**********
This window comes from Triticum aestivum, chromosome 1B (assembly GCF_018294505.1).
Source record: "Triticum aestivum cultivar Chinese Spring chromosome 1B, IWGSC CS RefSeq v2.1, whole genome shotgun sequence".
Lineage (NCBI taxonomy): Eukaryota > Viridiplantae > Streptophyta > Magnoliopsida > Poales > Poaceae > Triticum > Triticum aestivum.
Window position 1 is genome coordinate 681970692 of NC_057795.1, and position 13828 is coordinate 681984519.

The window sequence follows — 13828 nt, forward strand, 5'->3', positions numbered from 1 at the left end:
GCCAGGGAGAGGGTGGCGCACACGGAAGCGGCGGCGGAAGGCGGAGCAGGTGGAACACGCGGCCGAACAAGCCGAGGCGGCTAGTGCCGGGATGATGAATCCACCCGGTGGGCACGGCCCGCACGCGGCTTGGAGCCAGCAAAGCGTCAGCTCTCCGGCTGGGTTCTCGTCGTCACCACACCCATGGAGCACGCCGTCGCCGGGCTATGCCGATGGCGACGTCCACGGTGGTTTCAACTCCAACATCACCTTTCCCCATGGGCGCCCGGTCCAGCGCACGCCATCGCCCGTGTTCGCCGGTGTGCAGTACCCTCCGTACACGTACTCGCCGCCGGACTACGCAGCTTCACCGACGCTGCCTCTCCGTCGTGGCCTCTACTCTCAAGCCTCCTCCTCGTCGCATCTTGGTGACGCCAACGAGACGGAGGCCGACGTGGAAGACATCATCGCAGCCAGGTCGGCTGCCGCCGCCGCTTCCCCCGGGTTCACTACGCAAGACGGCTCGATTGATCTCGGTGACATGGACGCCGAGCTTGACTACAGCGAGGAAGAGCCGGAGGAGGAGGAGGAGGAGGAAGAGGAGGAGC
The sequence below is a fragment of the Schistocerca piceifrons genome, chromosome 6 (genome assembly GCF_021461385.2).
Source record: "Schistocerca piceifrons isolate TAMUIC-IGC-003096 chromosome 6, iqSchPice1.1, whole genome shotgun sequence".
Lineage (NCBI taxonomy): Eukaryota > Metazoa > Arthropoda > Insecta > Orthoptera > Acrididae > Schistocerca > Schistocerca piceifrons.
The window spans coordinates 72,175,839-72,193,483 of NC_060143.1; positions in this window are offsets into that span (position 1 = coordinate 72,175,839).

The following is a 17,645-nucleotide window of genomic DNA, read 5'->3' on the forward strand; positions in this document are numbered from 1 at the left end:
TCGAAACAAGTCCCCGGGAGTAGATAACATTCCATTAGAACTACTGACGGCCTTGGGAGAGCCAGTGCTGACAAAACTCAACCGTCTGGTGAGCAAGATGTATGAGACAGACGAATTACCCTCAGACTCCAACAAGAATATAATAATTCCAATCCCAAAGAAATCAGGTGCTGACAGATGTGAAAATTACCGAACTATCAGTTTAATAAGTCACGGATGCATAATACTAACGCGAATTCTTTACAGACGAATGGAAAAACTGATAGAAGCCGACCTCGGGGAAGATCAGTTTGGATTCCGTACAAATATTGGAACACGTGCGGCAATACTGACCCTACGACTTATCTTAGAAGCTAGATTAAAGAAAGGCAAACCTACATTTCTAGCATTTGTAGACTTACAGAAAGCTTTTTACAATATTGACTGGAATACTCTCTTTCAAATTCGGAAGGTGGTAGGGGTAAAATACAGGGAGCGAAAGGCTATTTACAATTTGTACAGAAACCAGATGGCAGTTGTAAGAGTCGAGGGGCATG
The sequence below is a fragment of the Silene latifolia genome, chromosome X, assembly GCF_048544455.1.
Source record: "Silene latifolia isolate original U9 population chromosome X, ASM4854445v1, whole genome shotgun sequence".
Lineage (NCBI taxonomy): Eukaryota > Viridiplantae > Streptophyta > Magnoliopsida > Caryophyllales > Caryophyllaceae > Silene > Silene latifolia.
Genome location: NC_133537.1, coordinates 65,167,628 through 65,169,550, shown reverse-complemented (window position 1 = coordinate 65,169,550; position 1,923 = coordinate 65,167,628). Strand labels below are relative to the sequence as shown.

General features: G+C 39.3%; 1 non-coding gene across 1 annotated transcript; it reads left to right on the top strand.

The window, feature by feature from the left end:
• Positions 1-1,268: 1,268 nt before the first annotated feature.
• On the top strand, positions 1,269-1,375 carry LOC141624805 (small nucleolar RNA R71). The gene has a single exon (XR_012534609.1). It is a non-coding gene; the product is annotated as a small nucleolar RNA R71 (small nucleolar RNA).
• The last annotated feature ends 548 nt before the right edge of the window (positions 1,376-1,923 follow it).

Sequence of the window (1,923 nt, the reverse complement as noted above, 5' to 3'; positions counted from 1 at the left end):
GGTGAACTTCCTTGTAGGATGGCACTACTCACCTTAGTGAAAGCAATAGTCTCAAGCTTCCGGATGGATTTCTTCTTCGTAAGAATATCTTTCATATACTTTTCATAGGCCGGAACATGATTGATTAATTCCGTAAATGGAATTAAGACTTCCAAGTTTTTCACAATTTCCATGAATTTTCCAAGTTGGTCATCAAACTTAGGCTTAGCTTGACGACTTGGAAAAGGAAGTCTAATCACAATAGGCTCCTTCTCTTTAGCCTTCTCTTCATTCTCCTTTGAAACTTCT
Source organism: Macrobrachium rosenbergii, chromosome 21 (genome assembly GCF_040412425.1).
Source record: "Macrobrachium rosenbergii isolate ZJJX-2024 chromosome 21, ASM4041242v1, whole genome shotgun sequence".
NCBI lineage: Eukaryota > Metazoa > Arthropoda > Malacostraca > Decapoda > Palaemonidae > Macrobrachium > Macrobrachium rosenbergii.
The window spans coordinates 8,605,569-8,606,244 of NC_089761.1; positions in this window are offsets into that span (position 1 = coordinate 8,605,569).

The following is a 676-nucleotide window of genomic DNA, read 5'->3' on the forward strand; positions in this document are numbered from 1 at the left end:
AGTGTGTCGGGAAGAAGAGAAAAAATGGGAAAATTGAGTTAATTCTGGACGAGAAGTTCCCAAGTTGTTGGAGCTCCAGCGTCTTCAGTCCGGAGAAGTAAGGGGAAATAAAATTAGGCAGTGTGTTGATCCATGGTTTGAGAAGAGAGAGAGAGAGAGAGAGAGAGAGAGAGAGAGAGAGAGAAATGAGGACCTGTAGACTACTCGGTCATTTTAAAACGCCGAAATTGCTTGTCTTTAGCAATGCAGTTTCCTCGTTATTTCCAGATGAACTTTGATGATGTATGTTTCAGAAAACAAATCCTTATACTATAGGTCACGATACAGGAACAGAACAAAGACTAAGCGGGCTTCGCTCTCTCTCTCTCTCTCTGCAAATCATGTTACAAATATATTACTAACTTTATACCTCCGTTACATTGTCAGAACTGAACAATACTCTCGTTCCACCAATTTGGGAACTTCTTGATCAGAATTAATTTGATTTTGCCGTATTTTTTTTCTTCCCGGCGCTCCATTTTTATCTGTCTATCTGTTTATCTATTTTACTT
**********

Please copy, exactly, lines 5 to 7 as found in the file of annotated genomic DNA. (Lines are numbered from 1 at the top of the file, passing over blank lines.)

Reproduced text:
The window sequence follows — 13828 nt, forward strand, 5'->3', positions numbered from 1 at the left end:
GCCAGGGAGAGGGTGGCGCACACGGAAGCGGCGGCGGAAGGCGGAGCAGGTGGAACACGCGGCCGAACAAGCCGAGGCGGCTAGTGCCGGGATGATGAATCCACCCGGTGGGCACGGCCCGCACGCGGCTTGGAGCCAGCAAAGCGTCAGCTCTCCGGCTGGGTTCTCGTCGTCACCACACCCATGGAGCACGCCGTCGCCGGGCTATGCCGATGGCGACGTCCACGGTGGTTTCAACTCCAACATCACCTTTCCCCATGGGCGCCCGGTCCAGCGCACGCCATCGCCCGTGTTCGCCGGTGTGCAGTACCCTCCGTACACGTACTCGCCGCCGGACTACGCAGCTTCACCGACGCTGCCTCTCCGTCGTGGCCTCTACTCTCAAGCCTCCTCCTCGTCGCATCTTGGTGACGCCAACGAGACGGAGGCCGACGTGGAAGACATCATCGCAGCCAGGTCGGCTGCCGCCGCCGCTTCCCCCGGGTTCACTACGCAAGACGGCTCGATTGATCTCGGTGACATGGACGCCGAGCTTGACTACAGCGAGGAAGAGCCGGAGGAGGAGGAGGAGGAGGAAGAGGAGGAGC
The sequence below is a fragment of the Schistocerca piceifrons genome, chromosome 6 (genome assembly GCF_021461385.2).